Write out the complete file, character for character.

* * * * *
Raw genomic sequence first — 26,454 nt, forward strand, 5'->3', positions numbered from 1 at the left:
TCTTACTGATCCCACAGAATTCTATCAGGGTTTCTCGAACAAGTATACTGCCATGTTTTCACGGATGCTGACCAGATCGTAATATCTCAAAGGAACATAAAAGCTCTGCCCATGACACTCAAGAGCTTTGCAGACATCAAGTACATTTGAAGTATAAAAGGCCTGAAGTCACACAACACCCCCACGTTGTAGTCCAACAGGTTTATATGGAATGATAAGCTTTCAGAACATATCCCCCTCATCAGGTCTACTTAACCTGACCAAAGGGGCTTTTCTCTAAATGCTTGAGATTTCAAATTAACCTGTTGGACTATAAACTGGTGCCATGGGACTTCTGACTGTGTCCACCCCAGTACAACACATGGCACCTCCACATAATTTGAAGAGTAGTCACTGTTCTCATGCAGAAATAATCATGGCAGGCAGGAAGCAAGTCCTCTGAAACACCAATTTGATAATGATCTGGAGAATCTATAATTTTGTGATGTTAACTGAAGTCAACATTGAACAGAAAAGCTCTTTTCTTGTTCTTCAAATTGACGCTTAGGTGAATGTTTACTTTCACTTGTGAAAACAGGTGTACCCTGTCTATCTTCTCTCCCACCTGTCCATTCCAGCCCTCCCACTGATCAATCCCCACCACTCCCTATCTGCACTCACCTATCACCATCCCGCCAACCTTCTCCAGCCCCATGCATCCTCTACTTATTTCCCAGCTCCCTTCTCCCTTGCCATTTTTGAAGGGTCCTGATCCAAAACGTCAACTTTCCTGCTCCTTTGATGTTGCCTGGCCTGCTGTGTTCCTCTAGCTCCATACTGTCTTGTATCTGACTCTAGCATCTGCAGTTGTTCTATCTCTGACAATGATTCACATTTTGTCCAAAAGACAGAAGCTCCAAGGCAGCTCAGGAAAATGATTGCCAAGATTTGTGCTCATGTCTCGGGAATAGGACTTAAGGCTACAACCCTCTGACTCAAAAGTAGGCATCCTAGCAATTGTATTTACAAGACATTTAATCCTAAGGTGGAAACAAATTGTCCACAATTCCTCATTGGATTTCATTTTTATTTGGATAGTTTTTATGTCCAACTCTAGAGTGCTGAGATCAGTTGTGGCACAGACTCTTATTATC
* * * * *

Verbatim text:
Raw genomic sequence first — 26,454 nt, forward strand, 5'->3', positions numbered from 1 at the left:
TCTTACTGATCCCACAGAATTCTATCAGGGTTTCTCGAACAAGTATACTGCCATGTTTTCACGGATGCTGACCAGATCGTAATATCTCAAAGGAACATAAAAGCTCTGCCCATGACACTCAAGAGCTTTGCAGACATCAAGTACATTTGAAGTATAAAAGGCCTGAAGTCACACAACACCCCCACGTTGTAGTCCAACAGGTTTATATGGAATGATAAGCTTTCAGAACATATCCCCCTCATCAGGTCTACTTAACCTGACCAAAGGGGCTTTTCTCTAAATGCTTGAGATTTCAAATTAACCTGTTGGACTATAAACTGGTGCCATGGGACTTCTGACTGTGTCCACCCCAGTACAACACATGGCACCTCCACATAATTTGAAGAGTAGTCACTGTTCTCATGCAGAAATAATCATGGCAGGCAGGAAGCAAGTCCTCTGAAACACCAATTTGATAATGATCTGGAGAATCTATAATTTTGTGATGTTAACTGAAGTCAACATTGAACAGAAAAGCTCTTTTCTTGTTCTTCAAATTGACGCTTAGGTGAATGTTTACTTTCACTTGTGAAAACAGGTGTACCCTGTCTATCTTCTCTCCCACCTGTCCATTCCAGCCCTCCCACTGATCAATCCCCACCACTCCCTATCTGCACTCACCTATCACCATCCCGCCAACCTTCTCCAGCCCCATGCATCCTCTACTTATTTCCCAGCTCCCTTCTCCCTTGCCATTTTTGAAGGGTCCTGATCCAAAACGTCAACTTTCCTGCTCCTTTGATGTTGCCTGGCCTGCTGTGTTCCTCTAGCTCCATACTGTCTTGTATCTGACTCTAGCATCTGCAGTTGTTCTATCTCTGACAATGATTCACATTTTGTCCAAAAGACAGAAGCTCCAAGGCAGCTCAGGAAAATGATTGCCAAGATTTGTGCTCATGTCTCGGGAATAGGACTTAAGGCTACAACCCTCTGACTCAAAAGTAGGCATCCTAGCAATTGTATTTACAAGACATTTAATCCTAAGGTGGAAACAAATTGTCCACAATTCCTCATTGGATTTCATTTTTATTTGGATAGTTTTTATGTCCAACTCTAGAGTGCTGAGATCAGTTGTGGCACAGACTCTTATTATC